Tommy Murphy, Rodin’s House Dean, admits that chemistry naturally develops with certain people more so than others. “There are times when the RA or GA will connect with certain residents more because they have things in common or enjoy hanging out with them more.”

Murphy is adamant about crafting an accepting environment for residents and RAs/GAs alike so the RA/GA can feel comfortable enough to disclose an intimate relationship. Dating and hookups are fine as long as it doesn’t undermine the RA or GA’s professional role in regards to their residents: “I would hope that there’s enough respect between them and their partner that they would never take advantage of that role.”

In a romantic relationship, the RA/GA and the resident face unique issues that are partly engendered by the power dynamics of job position, gender and age.

Although she’s not interested in pursuing anything with her residents, Alix Desch, a Rodin GA, is aware that it happens. She describes how female RAs/GAs will face the customary stigma of disparaging labels (being called “slut” or “easy”), whereas male RAs/GAs face criticism for taking advantage of their position of power. Though gender–based criticisms are nothing new, they can be brought to the forefront of discussions pertaining to relationship power dynamics.

She recounts one incident at Penn that ultimately involved police. A male GA had been sexually involved with as many as six female students—all of whom lived on his hall. This resulted in a physical altercation between two roommates who found out they were both side–women to the same man. Instead of confronting the male GA, the roommates took out their anger on each other. Alix remarks that, “It’s likely that there wouldn’t have been paperwork involved if not for the physical fight and involvement of the police.”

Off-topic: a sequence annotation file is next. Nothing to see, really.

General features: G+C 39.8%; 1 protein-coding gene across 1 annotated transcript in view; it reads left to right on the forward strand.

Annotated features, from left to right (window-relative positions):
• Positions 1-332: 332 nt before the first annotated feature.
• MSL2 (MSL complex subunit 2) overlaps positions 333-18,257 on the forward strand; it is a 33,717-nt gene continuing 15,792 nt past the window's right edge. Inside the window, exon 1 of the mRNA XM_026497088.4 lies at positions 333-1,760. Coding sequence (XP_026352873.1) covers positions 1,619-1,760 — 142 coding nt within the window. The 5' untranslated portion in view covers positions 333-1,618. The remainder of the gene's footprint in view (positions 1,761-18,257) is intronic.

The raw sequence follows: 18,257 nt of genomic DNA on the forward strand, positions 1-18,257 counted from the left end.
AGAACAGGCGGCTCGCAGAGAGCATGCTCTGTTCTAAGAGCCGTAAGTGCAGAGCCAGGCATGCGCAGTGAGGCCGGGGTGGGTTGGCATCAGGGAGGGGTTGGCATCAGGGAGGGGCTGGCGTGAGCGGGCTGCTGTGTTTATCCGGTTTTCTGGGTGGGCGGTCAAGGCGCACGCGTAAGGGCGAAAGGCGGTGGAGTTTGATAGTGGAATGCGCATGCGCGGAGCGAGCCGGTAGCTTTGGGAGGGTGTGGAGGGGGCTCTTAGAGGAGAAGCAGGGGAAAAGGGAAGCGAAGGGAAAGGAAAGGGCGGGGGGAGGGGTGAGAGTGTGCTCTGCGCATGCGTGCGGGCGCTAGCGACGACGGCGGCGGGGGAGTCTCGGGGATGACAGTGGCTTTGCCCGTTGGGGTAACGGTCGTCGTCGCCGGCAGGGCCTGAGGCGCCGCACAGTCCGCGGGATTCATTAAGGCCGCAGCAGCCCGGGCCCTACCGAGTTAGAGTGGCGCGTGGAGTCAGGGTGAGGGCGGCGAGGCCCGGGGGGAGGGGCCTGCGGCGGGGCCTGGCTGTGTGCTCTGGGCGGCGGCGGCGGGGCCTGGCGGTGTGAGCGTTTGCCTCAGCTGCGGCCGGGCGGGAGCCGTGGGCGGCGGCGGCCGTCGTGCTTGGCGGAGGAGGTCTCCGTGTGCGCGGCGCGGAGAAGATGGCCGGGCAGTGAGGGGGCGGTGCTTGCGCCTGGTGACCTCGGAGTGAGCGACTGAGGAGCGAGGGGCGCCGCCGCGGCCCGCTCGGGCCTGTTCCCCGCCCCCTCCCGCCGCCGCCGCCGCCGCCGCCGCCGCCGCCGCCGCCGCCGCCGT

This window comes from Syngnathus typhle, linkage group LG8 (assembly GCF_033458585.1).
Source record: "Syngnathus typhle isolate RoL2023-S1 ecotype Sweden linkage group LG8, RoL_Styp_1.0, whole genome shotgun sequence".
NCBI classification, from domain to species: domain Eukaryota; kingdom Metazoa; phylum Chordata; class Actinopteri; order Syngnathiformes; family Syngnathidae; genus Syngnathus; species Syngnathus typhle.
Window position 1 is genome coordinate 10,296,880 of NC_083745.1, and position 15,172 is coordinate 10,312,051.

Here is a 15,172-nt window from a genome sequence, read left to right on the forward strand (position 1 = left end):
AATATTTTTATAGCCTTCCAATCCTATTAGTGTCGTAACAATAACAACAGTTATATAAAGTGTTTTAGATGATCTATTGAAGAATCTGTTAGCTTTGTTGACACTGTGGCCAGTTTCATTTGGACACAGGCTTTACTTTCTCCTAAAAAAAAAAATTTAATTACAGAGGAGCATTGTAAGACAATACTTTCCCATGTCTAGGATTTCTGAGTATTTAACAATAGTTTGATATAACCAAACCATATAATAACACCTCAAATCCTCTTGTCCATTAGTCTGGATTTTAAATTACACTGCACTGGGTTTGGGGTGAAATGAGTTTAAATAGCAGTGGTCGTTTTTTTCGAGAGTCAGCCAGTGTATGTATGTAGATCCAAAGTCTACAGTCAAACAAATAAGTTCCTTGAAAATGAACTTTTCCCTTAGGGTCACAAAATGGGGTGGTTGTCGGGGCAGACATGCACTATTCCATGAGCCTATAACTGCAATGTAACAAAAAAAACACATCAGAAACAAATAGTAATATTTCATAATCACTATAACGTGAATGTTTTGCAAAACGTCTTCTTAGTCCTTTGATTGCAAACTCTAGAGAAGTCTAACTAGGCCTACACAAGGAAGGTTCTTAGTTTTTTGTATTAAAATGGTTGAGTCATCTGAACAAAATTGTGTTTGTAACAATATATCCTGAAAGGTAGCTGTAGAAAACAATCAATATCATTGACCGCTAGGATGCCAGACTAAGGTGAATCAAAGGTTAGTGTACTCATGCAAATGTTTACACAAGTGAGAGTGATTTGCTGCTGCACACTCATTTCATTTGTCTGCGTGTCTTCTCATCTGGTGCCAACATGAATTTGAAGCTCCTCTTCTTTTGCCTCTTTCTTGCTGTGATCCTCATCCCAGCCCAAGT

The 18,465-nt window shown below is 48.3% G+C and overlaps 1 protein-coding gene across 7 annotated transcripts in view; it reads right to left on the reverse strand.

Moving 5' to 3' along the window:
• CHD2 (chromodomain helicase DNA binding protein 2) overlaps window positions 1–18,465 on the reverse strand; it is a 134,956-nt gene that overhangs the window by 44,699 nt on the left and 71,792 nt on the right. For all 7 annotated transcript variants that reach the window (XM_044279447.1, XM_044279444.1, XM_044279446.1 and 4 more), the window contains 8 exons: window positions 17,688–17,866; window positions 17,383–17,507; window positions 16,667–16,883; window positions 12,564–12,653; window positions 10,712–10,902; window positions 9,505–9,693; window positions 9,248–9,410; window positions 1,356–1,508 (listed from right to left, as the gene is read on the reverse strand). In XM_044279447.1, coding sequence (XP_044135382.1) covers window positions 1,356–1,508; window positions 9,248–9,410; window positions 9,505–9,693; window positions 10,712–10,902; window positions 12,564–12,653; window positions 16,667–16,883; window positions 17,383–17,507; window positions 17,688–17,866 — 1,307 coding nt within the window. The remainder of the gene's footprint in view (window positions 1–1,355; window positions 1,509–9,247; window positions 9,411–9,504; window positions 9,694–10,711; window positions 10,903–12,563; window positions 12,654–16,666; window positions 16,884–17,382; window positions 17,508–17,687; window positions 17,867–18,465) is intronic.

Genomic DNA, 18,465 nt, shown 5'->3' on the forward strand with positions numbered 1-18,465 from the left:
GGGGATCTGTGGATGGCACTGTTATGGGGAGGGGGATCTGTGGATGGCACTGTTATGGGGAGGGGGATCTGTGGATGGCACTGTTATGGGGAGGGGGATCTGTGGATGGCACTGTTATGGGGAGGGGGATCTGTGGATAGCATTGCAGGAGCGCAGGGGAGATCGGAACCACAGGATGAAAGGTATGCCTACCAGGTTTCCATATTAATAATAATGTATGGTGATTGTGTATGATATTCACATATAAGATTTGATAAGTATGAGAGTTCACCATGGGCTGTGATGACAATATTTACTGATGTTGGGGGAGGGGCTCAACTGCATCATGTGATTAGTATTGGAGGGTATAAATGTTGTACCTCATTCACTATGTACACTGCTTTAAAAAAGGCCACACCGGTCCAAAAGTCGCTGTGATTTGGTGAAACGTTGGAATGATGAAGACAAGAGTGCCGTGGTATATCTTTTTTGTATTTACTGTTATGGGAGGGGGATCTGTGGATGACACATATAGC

Of course, Alix’s story is an extreme example of unethical RA/GA behavior; most RAs and GAs are highly qualified for their jobs considering the lengthy process they go through: interviews, a letter of application, resumés and letters of recommendations. Moreover, each semester, an RA/GA is evaluated on their performance based on their successful completion of assigned responsibilities.

But sometimes, the RA judgment results in disparity.

One anonymous student commented, “While many of my friends bragged about taking shots with their RAs on weekdays, my hall supervisor sent me to the House Dean for drinking wine and listening to Taylor Swift with my friends on a Thursday night.”

Ultimately, no policy can fully address the challenges and joys that being an RA can bring. It’s tricky to integrate professionalism with friendship and even harder to codify the balance. Ultimately, the relationships maintained between RAs, GAs and their residents are fluid and cannot be prescribed by University policy.

“It’s a ridiculous job,” Bobby concludes. “But it’s really rewarding too. All the small moments end up feeling really big.”

Amanda Reid is a sophomore in the College from Vietnam. She is a staff writer for Street.